Run With The Big Boats — Virtually, That IsWant to keep track of the big ships coming and going in the world's harbors and coastal waters? You can, thanks to the Internet and Automatic Identification System (AIS), now required on all commercial vessels. Go to www.marinetraffic. com, zero in on where your curiosity leads on a world map, then mouse on over to one of the color-coded vessel icons displayed. Not only will it call up the name and type of vessel, it will show national flag and nearreal- time coordinates. Click on that and in many cases you get a window with a picture of the vessel, its vital statistics, destination, and its ETA.
While international maritime agreement mandates AIS on commercial vessels over 300 gross tons, private recreational vessels may equip with transmitters voluntarily and will show up on the system under the purple "Yachts & Others" icon. The University of the Aegean in Syros, Greece, hosts the system, described as "an academic, open, community-based project." The information about ship movements and ports around the world that have AIS networks is free, but the system also offers special paid-subscriber services such as tracking "My Fleet." You can even elect to display text in one of 29 languages.
Spill Settlement May Benefit Bay BoatersSan Francisco Bay boaters may benefit from a share of a pending $32.3 million settlement stemming from an oil spill that led to lost recreational boating and fishing opportunities. The spill occurred November 7, 2007, when the 901-foot container ship Cosco Busan struck a support tower on the San Francisco-Oakland Bay Bridge. The collision created a 100-foot-long gash in the ship's hull that allowed the release of approximately 53,000 gallons of fuel oil. The resulting pollution fouled 3,367 acres of shoreline, killed nearly 7,000 birds, and closed San Francisco Bay and adjoining coastlines to boaters, anglers, and beachgoers for weeks during cleanup.
The closure resulted in the loss of over 1 million recreational user-days, according to a settlement report released by the state Department of Fish and Game (DFG), Office of Spill Prevention and Response (OSPR). Lost recreational activities include an estimated 26,600 calledoff boating trips and 69,500 cancelled boat- or shore-based fishing outings.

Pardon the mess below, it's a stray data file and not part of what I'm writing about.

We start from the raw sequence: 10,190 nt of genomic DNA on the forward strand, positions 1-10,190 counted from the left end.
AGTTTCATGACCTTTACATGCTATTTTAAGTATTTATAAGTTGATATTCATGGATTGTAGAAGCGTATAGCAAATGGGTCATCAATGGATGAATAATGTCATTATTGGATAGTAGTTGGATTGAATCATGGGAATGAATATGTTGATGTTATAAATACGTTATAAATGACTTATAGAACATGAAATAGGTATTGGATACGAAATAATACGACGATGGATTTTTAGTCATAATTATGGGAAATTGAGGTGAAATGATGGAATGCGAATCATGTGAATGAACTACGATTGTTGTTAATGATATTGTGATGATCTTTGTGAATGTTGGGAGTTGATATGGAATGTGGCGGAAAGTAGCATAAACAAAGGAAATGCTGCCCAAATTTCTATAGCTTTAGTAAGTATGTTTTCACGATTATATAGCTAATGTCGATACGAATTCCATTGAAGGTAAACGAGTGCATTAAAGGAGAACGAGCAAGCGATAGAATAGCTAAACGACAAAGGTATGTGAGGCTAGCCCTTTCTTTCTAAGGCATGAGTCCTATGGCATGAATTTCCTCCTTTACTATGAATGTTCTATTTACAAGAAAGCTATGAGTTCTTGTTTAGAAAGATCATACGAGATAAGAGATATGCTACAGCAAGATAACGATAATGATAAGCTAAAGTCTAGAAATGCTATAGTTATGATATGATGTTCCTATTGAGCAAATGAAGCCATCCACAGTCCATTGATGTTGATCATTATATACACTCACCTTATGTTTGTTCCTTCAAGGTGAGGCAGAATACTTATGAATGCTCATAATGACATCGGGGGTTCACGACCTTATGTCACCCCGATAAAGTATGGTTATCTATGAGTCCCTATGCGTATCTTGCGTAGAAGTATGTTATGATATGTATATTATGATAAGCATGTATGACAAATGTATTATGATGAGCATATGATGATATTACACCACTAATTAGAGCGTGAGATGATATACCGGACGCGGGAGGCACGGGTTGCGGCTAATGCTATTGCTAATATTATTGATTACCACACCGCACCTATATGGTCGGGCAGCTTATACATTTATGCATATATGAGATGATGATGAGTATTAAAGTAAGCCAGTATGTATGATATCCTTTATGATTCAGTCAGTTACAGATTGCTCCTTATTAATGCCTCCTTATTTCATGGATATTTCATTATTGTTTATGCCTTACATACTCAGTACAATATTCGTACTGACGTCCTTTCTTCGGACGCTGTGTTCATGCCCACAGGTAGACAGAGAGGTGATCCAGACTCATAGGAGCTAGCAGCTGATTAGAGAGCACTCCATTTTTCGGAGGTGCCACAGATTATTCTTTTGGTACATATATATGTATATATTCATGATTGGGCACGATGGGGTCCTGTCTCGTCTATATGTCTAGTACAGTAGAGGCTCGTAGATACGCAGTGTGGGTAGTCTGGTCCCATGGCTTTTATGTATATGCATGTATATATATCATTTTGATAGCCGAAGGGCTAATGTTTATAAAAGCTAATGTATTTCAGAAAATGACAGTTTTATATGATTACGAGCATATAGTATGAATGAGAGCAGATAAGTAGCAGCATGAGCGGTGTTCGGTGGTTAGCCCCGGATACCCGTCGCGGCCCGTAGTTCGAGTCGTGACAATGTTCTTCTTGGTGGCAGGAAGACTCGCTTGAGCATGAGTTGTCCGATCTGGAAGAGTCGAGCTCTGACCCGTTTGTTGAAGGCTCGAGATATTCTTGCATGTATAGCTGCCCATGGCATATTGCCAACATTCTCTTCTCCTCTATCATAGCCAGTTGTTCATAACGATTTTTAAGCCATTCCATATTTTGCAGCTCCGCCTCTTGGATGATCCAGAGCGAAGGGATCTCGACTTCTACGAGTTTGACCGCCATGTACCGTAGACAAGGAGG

The pending settlement allocates approximately $5 million to reestablish bird populations, $4 million to restore damaged habitat, $2.5 million for fish and eelgrass restoration, and $18.8 million toward lost recreational opportunities — including up to $3.8 million that would help mitigate missed boating and fishing trips. Mitigation funds could be used for boating infrastructure improvements such as public launch ramp improvements, according to OSPR spokesman Steve Hampton.
"There are still some legal steps, but the Cosco Busan settlement should be funded in February 2012," Hampton said. Disbursements for recreational improvements will likely come through grants administered by agencies that oversee various shoreline areas, including the National Park Service, and the cities of San Francisco and Richmond. "We're counting on boaters to bring ideas to us," Hampton added. Visit www.dfg.ca.gov/ospr; enter "Cosco Busan spill" into the search engine.
17 States Fighting InvasionAttorneys general from 17 st ates are urging Congress to take action in the ongoing dispute over the Chicago Sanitary and Ship Canal, which links the Mississippi and Great Lakes watersheds. The 28-mile canal is seen as a likely route for invasive Asian carp, which have wreaked havoc in the Mississippi River, to spread into the lakes.
The letter, written in September and sent to key committee chairmen in Washington, was signed by attorneys general from six of the eight states bordering the Great Lakes, but also drew support from states as far away as Arizona.
Five states along the Great Lakes — Michigan, Minnesota, Ohio, Pennsylvania, and Wisconsin — are suing the U.S. Army Corps of Engineers and the City of Chicago to close the canal, temporarily severing the link between the two water basins. The Corps operates an electrical barrier on the canal to deter migrating fish from passing through. Last year, after Asian carp DNA was found upstream of the barrier, the Corps increased the current briefly, but reduced it again after the boost interfered with nearby railroad equipment.